Rachel Dyne, Housing Support Worker at YMCA Romford was also at the launch and spoke about the challenges young people face: “Young people represent the future of our country. In our work, we constantly find ourselves supporting young people who are keen to learn skills, pursue job opportunities or who, once someone takes time to listen, reveal big plans and ideas for how they would like to contribute to the local community.
However, limited educational opportunities, a lack of suitable jobs and an inflexible welfare system can leave young people feeling cast aside and unsupported. With a just a little bit of extra help to help them on their way in life, the young people of our country would be able to give back so much. It makes sense for representatives from all political parties to listen to the recommendations in our Manifesto.”
To pledge your support for the YMCA manifesto, and call for more support for young people, simply visit: www.ymca.org.uk/webelieve. To download a copy of the full manifesto, visit: www.ymca.org.uk/manifesto
YMCA Romford residents speak out on unemployment issues (February 2015)
The IMF promotes growth and poverty reduction on a global scale as well as providing policy advice and financing to countries facing economic difficulties.
The IMF’s Senior External Relations officer, Hyun-Sung Khang spoke to three of Romford YMCA’s young residents on issues such as job seekers allowance, housing benefits and looking for work. They also talked about the social isolation and anxiety they had experienced as a result of being unemployed and feeling as though they were slipping further and further from the job market.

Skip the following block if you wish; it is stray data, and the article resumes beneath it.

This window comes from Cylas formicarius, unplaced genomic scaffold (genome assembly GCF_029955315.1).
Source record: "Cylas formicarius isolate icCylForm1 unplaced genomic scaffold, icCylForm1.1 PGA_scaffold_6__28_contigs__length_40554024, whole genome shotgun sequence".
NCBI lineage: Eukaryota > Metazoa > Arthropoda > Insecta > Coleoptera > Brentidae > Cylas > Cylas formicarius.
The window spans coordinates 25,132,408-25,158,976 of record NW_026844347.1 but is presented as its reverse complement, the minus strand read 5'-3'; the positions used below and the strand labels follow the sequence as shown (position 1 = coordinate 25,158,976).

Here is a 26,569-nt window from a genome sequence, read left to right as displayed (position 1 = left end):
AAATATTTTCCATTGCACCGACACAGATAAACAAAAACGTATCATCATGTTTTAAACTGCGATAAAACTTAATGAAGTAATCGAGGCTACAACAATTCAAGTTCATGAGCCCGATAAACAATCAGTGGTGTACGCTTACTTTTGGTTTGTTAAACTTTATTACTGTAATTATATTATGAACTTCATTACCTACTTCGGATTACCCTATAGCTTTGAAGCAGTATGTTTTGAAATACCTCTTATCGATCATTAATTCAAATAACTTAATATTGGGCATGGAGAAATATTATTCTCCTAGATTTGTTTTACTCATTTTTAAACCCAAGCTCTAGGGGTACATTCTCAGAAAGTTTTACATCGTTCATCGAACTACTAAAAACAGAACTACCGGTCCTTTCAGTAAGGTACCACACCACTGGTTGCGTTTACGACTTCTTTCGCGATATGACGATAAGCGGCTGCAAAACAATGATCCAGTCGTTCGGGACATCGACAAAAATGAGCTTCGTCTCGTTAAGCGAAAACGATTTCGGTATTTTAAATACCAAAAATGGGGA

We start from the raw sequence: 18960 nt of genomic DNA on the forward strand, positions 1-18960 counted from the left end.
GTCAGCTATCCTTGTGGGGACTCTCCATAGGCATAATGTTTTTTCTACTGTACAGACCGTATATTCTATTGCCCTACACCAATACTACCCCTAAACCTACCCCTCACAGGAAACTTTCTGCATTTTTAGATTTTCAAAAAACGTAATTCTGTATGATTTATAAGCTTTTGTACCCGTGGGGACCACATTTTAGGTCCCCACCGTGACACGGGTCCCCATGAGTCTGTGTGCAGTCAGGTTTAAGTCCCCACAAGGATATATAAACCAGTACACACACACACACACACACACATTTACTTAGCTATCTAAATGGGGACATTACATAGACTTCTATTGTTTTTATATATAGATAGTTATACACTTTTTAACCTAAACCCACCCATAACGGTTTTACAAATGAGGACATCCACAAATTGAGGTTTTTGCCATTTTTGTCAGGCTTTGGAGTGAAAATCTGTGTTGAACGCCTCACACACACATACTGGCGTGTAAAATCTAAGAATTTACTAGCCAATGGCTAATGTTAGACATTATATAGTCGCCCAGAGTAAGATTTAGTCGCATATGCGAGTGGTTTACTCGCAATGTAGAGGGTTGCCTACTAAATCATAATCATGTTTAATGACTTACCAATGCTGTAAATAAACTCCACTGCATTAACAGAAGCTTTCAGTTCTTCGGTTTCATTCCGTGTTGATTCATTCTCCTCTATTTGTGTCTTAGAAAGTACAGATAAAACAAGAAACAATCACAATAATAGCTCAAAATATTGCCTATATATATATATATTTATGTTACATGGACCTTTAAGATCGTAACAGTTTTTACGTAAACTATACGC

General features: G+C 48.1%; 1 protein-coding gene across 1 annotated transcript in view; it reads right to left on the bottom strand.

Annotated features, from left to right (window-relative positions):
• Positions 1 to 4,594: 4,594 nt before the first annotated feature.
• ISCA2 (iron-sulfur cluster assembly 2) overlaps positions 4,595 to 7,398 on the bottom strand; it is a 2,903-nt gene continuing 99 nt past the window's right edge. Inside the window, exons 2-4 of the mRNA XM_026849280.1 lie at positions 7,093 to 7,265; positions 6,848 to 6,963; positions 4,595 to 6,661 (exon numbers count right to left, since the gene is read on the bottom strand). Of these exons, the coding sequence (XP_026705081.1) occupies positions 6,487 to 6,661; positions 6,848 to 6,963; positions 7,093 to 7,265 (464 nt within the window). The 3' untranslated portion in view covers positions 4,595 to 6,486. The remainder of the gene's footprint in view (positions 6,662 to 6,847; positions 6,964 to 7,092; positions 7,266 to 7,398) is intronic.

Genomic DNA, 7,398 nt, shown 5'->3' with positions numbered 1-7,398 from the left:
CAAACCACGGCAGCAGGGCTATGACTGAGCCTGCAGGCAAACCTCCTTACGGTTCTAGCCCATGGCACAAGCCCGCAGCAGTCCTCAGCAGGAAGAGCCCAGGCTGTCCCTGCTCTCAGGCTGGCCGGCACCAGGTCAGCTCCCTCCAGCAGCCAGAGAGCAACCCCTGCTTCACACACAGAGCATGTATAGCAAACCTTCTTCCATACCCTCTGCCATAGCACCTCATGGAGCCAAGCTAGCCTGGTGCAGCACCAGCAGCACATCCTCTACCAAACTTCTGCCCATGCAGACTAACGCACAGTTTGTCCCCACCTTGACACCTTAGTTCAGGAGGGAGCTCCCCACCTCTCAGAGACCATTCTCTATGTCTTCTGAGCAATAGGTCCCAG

YMCA Romford Housing Support Worker, Rachel Dyne talked about her role and how the YMCA supports young people facing unemployment and said “YMCA works with young people within the framework of the Red Triangle, a symbol for YMCA for 170 years; working with young people to address their mind, body and spirit needs in a holistic way to enable our residents to fulfil their own potential and reach their goals. We believe that everyone is an individual with their own story to tell and should be treated as such.”
The interview will form part of a piece of research that the IMF are doing on youth unemployment across Europe.
Click here to access the 170th Birthday article online
Youngsters honoured for charity work (1 April 2015)
Delight as bright stars celebrate hard work and success (10 October 2014)
Young people aren’t just a priority (2014)
‘Horse Race’ a winner for good causes (2014)
Chamber of commerce chief is pampered at a buzzing business expo (?????? 2014)
Night outside helps rough sleepers (2014)
Local lads in running for top award (2013)
Many ways to ensure you are fit for purpose (27 September 2013)
Romford ambassadors to develop Nepal tourism project (16 September 2013)
Gym gear donation to Sierra Leone (2013)
‘Off-ice’ the skate trend (2013)